- Term Papers, Book Reports, Research Papers and College Essays

Managing International Acquisitions

Essay by   •  December 13, 2010  •  Research Paper  •  1,012 Words (5 Pages)  •  1,507 Views

Essay Preview: Managing International Acquisitions

Report this essay
Page 1 of 5

In the Managing International Acquisition simulation dealt with the merger and acquisition of a foreign national bank overseas. In doing the research for this project, I found interesting examples of recent mergers of Reebok/Adidas, Nextel/Sprint, and MBNA/Bank of America.

The Reebok/Adidas merger is all about catching Nike, the industry leader in market share. The objective of the tieup is clear. The two companies, which jockey for No. 2 and No. 3 slots behind Nike (NKE ), view their prospects for competing against the Beaverton, Ore., behemoth as better together than apart. (

In Europe especially, the shadow of Nike grew larger in the last year as the U.S. company surpassed Adidas in the soccer shoe segment for the first time -- for Adidas, a game-changing event equal to, say, Toyota (TM ) surpassing Ford (F ) in U.S. sales. (

In the U.S., Nike reigns supreme. In 2004, it had about 36% market share in the athletic-footwear market, according to the Sporting Goods Manufacturers Association International, while Adidas has 8.9% of the U.S. market and Reebok 12.2%. The U.S. ranks as the world's biggest athletic-shoe market, accounting for half the $33 billion spent globally each year on athletic shoes. (

It is clear that this merger is a product of both companies desperation to catch Nike and surpass their market share. Instead of cutting into each others shares and profits, the two companies uniting in this cause stands a better chance to catch Nike.

Nextel and Sprint merger was the most surprising merger that I have been aware of in my young life. The two companies are no where near alike. Nextel works off of a network platform called IDEN and Sprint works on CDMA platform. These two platforms are not a like.

Once doing the research it became clear to why this merger happened. Sprint PCS, which is part of Sprint (Telecom Carrier), wanted to separate themselves from the corporation. They did not have the sufficient funds to do it on their own so they needed to merge in order to raise enough capital to be able to split off and survive. Sprint Nextel has begun the process of separating the operations of Sprint's local telecommunications business, including consumer, business and wholesale operations, and will seek regulatory approvals to spin off the local telecommunications business to Sprint Nextel shareholders in a tax-free transaction, which is expected to be completed in 2006. (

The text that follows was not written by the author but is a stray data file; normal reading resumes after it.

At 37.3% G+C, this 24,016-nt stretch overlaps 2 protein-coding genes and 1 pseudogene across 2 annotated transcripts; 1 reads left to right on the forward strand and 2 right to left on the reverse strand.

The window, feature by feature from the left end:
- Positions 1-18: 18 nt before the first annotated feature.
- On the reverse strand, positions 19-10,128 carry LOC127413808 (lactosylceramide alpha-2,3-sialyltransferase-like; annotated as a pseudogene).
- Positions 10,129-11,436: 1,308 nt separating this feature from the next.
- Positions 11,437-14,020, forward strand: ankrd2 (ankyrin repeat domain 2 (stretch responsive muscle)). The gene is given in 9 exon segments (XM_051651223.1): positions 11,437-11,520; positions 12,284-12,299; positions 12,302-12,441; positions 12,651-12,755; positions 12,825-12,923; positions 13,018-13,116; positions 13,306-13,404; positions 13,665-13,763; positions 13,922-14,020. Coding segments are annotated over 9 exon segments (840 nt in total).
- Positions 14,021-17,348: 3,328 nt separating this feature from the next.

The cash-and-stock deal would make Bank of America already the nation's third-biggest bank, also the largest credit card issuer in the country, with 40 million active accounts containing $143 billion in outstanding balances. The Charlotte, N.C.-based financial services giant ranked fourth in the card business at the end of 2004, according to (

The banking behemoth has long had a voracious appetite for adding customers through acquisitions. Two weeks ago, Bank of America took a $3 billion stake in a Chinese bank. It spent last year digesting FleetBoston Financial as part of a takeover valued at $47 billion on the day it was announced. (

In looking at the three preceding mergers it is obvious that they were all done to impact the financial well being of the companies. What is not apparent yet, but will be over time, is, was it worth it.

The acquisition of MBNA by Bank of America makes Bank of America the largest credit card issuer in the country. The impact of the merger though will affect many. 6,000 jobs will be lost once the merger is complete. The deal values MBNA at $27.62 a share, or about $35 billion based on Wednesday's closing prices. Under deal terms, MBNA shareholders will receive $4.125 in cash and 0.5009 shares of Bank of America common stock for each of their shares. (

At an analyst



Download as:   txt (6.2 Kb)   pdf (92.5 Kb)   docx (11.4 Kb)  
Continue for 4 more pages »
Only available on
Citation Generator

(2010, 12). Managing International Acquisitions. Retrieved 12, 2010, from

"Managing International Acquisitions" 12 2010. 2010. 12 2010 <>.

"Managing International Acquisitions.", 12 2010. Web. 12 2010. <>.

"Managing International Acquisitions." 12, 2010. Accessed 12, 2010.